|Kepler-186f, the first Earth-size Planet in the Habitable Zone of Another Star |
Credit: NASA Ames/SETI Institute/JPL-Caltech
The artist's concept depicts Kepler-186f, the first validated Earth-size planet to orbit a distant star in the habitable zone. The size of Kepler-186f is known to be less than ten percent larger than Earth, but its mass, density and composition are not known. Previous research suggests that a planet the size of Kepler-186f is likely to be rocky. Prior to this discovery, the "record holder" for the most "Earth-like" planet went to Kepler-62f, which is 40 percent larger than the size of Earth and orbits in its star's habitable zone.
Kepler-186f orbits its star once every 130 days and receives one-third the energy that Earth does from the sun, placing it near the outer edge of the habitable zone. If you could stand on the surface of Kepler-186f, the brightness of its star at high noon would appear as bright as our sun is about an hour before sunset on Earth.
The artistic concept of Kepler-186f is the result of scientists and artists collaborating to imagine the appearance of these distant worlds.
Recording of Press Conference: http://www.ustream.tv/recorded/46348063 (55 min, including Q&A)
Discovery paper: An Earth-Sized Planet in the Habitable Zone of a Cool Star by Elisa V. Quintana, Thomas Barclay, Jason F. Rowe, et al, Science Magazine.
Get the Press Kit
Watch Hangout session at SETI Institute with Jill Tarter, Elisa Quintana, Tom Barclay, and Jason Rowe. (38 min)
PBS News Hour interview with Tom Barclay. April 17, 2014 at 6:39 PM EDT
Science Magazine Article: "Almost-Earth Tantalizes Astronomers With Promise of Worlds to Come", April 18, 2014
See NASA RELEASE: 14-111.
Using NASA's Kepler Space Telescope, astronomers have discovered the first Earth-size planet orbiting a star in the "habitable zone" -- the range of distance from a star where liquid water might pool on the surface of an orbiting planet. The discovery of Kepler-186f confirms that planets the size of Earth exist in the habitable zone of stars other than our sun.
While planets have previously been found in the habitable zone, they are all at least 40 percent larger in size than Earth and understanding their makeup is challenging. Kepler-186f is more reminiscent of Earth.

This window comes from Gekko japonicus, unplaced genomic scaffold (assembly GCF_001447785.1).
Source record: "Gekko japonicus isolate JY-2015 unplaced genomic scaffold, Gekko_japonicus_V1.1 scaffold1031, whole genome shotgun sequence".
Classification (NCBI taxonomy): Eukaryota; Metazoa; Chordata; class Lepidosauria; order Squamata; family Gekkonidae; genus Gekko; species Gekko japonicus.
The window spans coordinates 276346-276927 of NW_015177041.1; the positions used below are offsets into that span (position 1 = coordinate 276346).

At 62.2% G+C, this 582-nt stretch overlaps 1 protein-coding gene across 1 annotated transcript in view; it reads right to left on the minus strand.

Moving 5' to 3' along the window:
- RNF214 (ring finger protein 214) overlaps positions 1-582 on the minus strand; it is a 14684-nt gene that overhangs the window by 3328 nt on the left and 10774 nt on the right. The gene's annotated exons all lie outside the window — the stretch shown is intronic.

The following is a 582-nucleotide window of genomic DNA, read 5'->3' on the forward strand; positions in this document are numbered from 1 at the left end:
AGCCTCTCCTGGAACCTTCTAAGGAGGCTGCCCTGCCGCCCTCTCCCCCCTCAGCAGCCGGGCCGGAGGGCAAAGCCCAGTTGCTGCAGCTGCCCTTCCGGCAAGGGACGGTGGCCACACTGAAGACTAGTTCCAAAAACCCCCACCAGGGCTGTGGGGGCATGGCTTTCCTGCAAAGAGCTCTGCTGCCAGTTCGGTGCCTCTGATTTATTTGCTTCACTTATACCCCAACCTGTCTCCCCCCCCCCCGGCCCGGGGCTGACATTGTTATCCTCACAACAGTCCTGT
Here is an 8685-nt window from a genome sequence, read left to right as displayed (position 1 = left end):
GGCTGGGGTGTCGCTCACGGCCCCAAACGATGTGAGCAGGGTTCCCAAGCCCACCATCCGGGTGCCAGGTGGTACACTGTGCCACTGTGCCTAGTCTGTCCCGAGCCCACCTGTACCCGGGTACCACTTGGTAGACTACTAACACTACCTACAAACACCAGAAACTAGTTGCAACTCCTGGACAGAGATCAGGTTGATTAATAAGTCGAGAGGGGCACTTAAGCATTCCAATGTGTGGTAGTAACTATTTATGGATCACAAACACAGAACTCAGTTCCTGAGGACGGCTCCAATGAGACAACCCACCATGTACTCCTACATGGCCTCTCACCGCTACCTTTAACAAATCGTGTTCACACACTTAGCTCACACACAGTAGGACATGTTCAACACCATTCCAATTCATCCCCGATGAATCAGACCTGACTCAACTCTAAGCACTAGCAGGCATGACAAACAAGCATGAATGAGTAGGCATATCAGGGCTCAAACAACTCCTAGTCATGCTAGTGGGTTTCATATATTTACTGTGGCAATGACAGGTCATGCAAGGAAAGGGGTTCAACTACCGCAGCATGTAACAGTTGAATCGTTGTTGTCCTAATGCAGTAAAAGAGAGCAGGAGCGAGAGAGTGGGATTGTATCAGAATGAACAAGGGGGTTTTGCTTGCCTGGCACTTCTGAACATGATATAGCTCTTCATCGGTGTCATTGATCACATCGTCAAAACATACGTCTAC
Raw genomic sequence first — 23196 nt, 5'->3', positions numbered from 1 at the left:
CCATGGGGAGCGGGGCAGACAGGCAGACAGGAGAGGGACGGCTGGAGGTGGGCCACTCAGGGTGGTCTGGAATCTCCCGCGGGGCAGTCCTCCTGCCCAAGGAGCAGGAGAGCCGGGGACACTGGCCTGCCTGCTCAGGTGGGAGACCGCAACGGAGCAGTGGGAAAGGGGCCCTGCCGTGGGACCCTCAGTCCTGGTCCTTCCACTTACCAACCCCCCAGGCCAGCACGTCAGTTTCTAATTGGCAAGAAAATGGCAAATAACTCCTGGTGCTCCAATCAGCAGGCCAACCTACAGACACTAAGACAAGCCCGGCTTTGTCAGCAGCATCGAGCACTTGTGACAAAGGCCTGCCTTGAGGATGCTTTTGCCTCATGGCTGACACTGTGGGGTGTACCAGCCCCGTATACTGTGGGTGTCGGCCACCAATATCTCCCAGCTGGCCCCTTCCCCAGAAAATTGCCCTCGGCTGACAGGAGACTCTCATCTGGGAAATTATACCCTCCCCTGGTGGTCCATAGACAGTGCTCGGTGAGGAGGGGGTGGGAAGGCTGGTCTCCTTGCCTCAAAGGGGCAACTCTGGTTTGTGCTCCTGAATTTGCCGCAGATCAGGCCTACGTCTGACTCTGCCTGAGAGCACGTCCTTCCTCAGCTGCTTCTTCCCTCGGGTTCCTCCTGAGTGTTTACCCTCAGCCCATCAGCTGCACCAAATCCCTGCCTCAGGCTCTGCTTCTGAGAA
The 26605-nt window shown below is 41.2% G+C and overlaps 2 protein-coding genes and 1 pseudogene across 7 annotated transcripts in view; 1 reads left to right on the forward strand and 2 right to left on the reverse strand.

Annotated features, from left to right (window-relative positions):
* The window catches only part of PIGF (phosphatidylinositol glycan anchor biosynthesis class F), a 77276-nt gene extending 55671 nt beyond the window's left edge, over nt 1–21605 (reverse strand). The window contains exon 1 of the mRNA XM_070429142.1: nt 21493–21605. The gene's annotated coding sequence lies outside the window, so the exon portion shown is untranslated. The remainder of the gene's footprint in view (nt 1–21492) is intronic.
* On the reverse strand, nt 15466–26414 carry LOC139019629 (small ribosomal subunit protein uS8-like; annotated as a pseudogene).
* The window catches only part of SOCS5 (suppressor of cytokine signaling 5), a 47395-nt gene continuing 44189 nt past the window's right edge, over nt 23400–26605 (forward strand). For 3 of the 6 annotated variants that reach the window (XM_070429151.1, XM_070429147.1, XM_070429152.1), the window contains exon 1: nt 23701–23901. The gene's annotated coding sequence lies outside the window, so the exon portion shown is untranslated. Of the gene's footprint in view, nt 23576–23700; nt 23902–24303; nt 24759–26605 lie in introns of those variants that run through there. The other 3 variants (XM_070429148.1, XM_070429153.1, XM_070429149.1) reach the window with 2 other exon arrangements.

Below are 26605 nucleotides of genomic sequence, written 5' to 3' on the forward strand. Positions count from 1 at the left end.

"The discovery of Kepler-186f is a significant step toward finding worlds like our planet Earth," said Paul Hertz, NASA's Astrophysics Division director at the agency's headquarters in Washington. "Future NASA missions, like the Transiting Exoplanet Survey Satellite and the James Webb Space Telescope, will discover the nearest rocky exoplanets and determine their composition and atmospheric conditions, continuing humankind's quest to find truly Earth-like worlds."
Kepler-186 and the Solar System
Credit: NASA Ames/SETI Institute/JPL-Caltech
See full caption. Excerpt: The diagram compares the planets of our inner solar system to Kepler-186.... The five planets of Kepler-186 orbit an M dwarf, a star that is half the size and mass of the sun.
Kepler-186f orbits its star once every 130 days, receiving one- third the heat energy that Earth does from the sun. This places the planet near the outer edge of the habitable zone.
The inner four companion planets each measure less than fifty percent the size of Earth. Kepler-186b, Kepler-186c, Kepler-186d and Kepler-186, orbit every 4, 7, 13 and 22 days, respectively, making them very hot and inhospitable for life as we know it.....
The Kepler-186 System Fly-through
This artist's movie illustrates Kepler-186, a five-planet system located about 500 light-years from Earth in the constellation Cygnus, from an overhead view. The green circular band depicts the habitable zone—a range of distances from a star where liquid water might pool on the planet's surface.
The blue streak shown in the habitable zone depicts the orbital path of Kepler-186f -- the first validated habitable-zone, Earth-size planet around another star. Kepler-186f orbits its star once every 130 days and receives one-third the energy that Earth does from the sun, placing it near the outer edge of the habitable zone.
Zooming in, the four yellow streaks depict the orbital paths of the inner companion planets. They whiz around the host star once every 4, 7, 13 and 22 days, respectively, making them very hot and inhospitable for life as we know it. The four companion planets each measure less than 1.5 times the size of Earth.
At the center of the system is a star that is half the size and mass of the sun. Called an M dwarf, this star-type emits light in the infrared and has an amber-like glow compared to our sun.
Continuing passed the star and inner planets is Kepler-186f. Kepler-186f is less than ten percent larger than Earth in size, but its mass, composition and density are not known. While scientists don't know the density of the planet, previous research suggests that a planet the size of Kepler-186f is likely to be rocky.
Habitable zone exoplanets as of April 2014
"Stellar flux" on the x-axis is essentially how much of the star's energy the planet is receiving. Source: Press Kit Presentation
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